Can Changes in Inhibitory Control Explain Child-Level Theory of Mind Development?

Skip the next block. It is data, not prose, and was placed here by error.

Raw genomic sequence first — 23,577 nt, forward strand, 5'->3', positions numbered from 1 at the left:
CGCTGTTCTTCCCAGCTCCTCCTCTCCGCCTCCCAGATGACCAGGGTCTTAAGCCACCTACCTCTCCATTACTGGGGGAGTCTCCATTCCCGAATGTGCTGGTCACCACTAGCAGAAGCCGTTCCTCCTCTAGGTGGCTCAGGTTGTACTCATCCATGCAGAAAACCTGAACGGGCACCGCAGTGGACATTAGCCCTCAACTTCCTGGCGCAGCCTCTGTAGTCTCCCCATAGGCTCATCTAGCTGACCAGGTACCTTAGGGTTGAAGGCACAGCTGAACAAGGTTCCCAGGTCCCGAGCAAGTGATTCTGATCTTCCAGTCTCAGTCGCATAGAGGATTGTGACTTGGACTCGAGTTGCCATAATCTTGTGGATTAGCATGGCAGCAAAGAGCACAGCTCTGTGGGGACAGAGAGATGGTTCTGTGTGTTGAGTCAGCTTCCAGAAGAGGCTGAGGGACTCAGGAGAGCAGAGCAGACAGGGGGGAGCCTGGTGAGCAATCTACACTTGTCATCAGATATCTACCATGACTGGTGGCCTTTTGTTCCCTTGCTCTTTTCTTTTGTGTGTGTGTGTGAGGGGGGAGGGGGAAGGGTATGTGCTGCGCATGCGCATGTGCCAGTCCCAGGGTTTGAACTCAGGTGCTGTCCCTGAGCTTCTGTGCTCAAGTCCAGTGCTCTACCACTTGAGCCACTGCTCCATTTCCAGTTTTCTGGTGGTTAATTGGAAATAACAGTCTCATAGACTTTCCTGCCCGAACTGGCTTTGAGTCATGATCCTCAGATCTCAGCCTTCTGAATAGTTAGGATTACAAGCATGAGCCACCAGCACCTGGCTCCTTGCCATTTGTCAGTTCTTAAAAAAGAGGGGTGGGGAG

AbstractA central canon in theory of mind research is that between the ages of three and four a drastic performance difference in children’s understanding occurs. However, the reason for the ‘three to four shift’ has yet to be settled. One account, Theory of Mind Mechanism (ToMM) theory (Leslie, 1994), posits that change in inhibitory power can account for this difference. This is supported by a recent computational implementation of the theory, showing that differences in inhibitory power can account for age differences at an aggregate level (Wang, Hemmer, & Leslie, 2019). However, as Baker et al. (2016) point out, established findings are entirely based on group-aggregated findings, yet computational and developmental processes do not take place in the ‘aggregated mind’. What remains largely unexplored is what happens at the level of the individual child. Here we combine the computational implementation of ToMM with data from Baker et al., 2016, who assessed longitudinal developmental change in Theory of Mind performance by repeated testing of individual child over the three-to-four shift period on standard ‘Sally and Anne’ false belief tasks, to obtain a cumulative record for each child. Specifically, we found that children’s age was not directly informative of developmental change in theory of mind reasoning. Instead, the main contributor to theory of mind performance at the individual learner level is inhibitory power.

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